Since Leigh was in third grade, she has expressed an interest in being a teacher—meaning she wants to help children.
Working toward the goal of employment, we requested the Individualized Education Program (IEP) team place Leigh in a Pre-school Program for Children with Disabilities (PPCD) or Kindergarten classroom as a teacher’s assistant (TA). They agreed.
For the first two years, Leigh served as a TA in a PPCD classroom. The third year, Leigh served as a TA in Mrs. Bailey’s Kindergarten classroom.
Mrs. Bailey welcomed Leigh as a teacher’s assistant and helped her contribute in her own way. Leigh worked directly with students for the first time. She helped chaperone a field trip to the museum. She staffed an activity during field day. She attended class parties. At the end of each school day, Leigh would lead the class to the front of the school campus where students would wait to be picked up. Mrs. Bailey walked behind them.
But what happened on the last day of school will never be forgotten. It was kindergarten graduation day and Leigh had been invited to participate. I was also asked to attend. It was an exciting time.
As I sat waiting for the program to start, I met and talked with many parents. They were all very friendly. Each shared stories of their children and their love for Leigh. I was familiar with the names of students in Leigh’s classroom as she talked of them often. This allowed me to share how Leigh enjoyed working with each one of their children as well.
Meanwhile, Leigh was with her students and Mrs. Bailey.
The room was loud - the chatter, last minute planning, Kodak moments, etc. When Mr. Sandoval (school principal) approached the podium, the room got quiet. He started the ceremony by thanking everyone for being there. He then shared a few words about how lucky the school had been to have additional support that year. Then he invited Mrs. Bailey to the podium.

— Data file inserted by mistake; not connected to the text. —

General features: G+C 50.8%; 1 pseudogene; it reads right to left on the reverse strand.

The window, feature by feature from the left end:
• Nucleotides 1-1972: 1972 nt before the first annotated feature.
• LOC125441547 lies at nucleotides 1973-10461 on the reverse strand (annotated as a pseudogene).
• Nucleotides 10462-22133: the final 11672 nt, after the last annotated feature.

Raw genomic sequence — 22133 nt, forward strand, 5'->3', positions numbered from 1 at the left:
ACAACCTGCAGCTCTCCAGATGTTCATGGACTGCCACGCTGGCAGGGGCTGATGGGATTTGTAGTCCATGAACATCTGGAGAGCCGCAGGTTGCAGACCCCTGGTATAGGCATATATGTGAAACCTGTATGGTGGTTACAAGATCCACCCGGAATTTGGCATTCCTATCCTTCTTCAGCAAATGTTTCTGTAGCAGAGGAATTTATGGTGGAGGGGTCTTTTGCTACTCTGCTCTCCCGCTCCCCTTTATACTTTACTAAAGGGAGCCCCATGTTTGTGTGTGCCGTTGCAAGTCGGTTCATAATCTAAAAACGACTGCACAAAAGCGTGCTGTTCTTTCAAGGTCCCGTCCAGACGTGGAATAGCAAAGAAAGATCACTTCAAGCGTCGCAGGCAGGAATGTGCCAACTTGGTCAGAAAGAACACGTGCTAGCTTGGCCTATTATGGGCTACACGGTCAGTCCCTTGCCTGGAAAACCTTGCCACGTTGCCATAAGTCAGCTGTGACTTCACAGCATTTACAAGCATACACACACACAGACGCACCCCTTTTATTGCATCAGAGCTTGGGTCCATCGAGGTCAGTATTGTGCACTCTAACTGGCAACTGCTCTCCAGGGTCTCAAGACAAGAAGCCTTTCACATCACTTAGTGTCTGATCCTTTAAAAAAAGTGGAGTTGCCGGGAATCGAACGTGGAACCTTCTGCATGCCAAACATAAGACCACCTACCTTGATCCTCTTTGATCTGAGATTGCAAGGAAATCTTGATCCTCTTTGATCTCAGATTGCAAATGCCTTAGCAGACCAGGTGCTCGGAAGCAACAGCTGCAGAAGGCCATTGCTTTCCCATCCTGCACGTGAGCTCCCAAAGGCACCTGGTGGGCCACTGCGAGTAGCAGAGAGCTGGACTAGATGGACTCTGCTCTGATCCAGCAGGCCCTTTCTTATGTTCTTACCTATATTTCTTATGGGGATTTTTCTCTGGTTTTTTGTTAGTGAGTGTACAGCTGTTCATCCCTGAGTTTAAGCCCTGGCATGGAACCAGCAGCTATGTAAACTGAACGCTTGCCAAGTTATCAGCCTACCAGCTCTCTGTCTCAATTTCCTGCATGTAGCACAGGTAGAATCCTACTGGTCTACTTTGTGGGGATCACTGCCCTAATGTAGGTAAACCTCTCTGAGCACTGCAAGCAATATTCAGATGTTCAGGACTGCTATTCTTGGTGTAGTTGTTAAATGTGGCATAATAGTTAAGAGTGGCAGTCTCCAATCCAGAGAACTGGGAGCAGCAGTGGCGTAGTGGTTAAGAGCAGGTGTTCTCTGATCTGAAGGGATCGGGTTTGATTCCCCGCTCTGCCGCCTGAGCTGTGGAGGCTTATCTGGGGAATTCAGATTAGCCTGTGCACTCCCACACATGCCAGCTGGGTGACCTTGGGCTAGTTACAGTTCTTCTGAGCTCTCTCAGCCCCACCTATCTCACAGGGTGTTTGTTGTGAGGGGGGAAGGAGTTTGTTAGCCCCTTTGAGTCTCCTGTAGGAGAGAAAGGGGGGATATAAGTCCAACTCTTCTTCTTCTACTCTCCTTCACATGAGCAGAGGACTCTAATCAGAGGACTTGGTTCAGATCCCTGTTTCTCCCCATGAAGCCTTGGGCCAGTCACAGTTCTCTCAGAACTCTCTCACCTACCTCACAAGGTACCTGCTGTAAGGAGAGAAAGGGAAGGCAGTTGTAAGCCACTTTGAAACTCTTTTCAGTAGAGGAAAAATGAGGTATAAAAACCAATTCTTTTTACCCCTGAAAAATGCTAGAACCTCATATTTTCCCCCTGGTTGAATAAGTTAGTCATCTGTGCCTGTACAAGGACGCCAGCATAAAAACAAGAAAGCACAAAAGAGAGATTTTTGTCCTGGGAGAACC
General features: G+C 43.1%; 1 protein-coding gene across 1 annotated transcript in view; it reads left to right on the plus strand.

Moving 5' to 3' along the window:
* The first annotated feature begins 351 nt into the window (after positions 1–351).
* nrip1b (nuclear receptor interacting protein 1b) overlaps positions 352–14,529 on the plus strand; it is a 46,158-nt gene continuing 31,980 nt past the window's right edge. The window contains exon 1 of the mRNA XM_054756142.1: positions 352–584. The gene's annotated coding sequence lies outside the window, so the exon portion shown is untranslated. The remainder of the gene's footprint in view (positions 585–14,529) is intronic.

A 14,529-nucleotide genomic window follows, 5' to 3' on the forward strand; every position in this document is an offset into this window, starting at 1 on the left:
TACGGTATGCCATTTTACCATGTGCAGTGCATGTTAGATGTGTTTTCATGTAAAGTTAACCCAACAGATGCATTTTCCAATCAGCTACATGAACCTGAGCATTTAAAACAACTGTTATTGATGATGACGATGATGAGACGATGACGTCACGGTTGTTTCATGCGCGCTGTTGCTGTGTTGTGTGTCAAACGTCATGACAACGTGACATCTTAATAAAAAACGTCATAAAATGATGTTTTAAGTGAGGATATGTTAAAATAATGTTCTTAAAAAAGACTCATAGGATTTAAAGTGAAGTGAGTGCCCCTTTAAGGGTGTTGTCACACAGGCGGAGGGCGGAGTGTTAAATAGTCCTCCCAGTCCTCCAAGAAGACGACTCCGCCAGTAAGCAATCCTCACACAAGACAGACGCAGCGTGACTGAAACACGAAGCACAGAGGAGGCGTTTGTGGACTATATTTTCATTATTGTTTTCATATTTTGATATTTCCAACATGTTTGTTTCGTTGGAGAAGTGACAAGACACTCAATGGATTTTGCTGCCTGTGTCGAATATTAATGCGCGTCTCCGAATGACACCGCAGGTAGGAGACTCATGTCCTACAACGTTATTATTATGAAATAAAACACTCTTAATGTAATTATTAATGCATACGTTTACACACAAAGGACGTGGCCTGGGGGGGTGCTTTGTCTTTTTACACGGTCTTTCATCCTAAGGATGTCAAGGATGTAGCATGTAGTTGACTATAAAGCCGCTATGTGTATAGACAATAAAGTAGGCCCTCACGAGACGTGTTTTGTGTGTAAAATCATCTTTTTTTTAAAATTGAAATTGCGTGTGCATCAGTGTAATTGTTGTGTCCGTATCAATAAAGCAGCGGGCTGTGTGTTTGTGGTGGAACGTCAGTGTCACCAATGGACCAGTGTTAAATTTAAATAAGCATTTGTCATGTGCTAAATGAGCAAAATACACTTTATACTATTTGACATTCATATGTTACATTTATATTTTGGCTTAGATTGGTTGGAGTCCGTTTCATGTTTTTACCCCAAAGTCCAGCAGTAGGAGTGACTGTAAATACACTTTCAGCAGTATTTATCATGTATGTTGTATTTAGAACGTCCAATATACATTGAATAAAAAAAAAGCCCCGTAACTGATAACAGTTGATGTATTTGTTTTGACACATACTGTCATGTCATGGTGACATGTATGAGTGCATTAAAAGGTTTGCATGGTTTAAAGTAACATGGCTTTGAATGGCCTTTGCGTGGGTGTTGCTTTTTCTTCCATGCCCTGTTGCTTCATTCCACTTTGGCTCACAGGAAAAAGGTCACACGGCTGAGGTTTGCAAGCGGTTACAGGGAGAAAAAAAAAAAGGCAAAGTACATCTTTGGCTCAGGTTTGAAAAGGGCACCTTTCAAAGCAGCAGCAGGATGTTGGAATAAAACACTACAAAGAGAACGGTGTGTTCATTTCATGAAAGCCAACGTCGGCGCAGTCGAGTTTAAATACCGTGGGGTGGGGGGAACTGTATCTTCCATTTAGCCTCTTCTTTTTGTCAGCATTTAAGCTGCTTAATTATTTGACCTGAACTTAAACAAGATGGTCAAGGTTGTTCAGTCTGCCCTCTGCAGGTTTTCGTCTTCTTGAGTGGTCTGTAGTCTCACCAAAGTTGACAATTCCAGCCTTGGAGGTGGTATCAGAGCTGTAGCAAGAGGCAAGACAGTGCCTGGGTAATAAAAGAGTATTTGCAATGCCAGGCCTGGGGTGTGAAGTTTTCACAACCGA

Mrs. Bailey picked up where he left off. She talked about all the ways in which this support person had been a benefit. And how much staff appreciated the help with copying, stapling, sorting mail, etc. She went on to talk about the aid this person provided in “specials”– PE, music and computer. She ended her speech with how much the students loved this person. It was a touching tribute.
But I wanted to know who this person was. Before I could finish my thought, Mrs. Bailey invited Leigh to the podium. She hugged her and presented her with a dozen roses. And when she did, Leigh turned to the audience and said and signed the words thank you.
As for me, I cried!
There had been many days where I wanted to give up the fight for inclusion. For Leigh to belong. I often wondered how many more times I could ask Leigh to be patient while I fixed things. But at that moment on that day, I realized it was never my fight. My job was to open doors, but Leigh had to do the rest. And she did! She became a “teacher” and worked with kids. But her lessons had a much further reach!
This page on Careers has valuable information about working toward adulthood.
I was surprised how parenting a kid with intensive needs affected my relationship with my older children and my extended family.
Categories: Family Support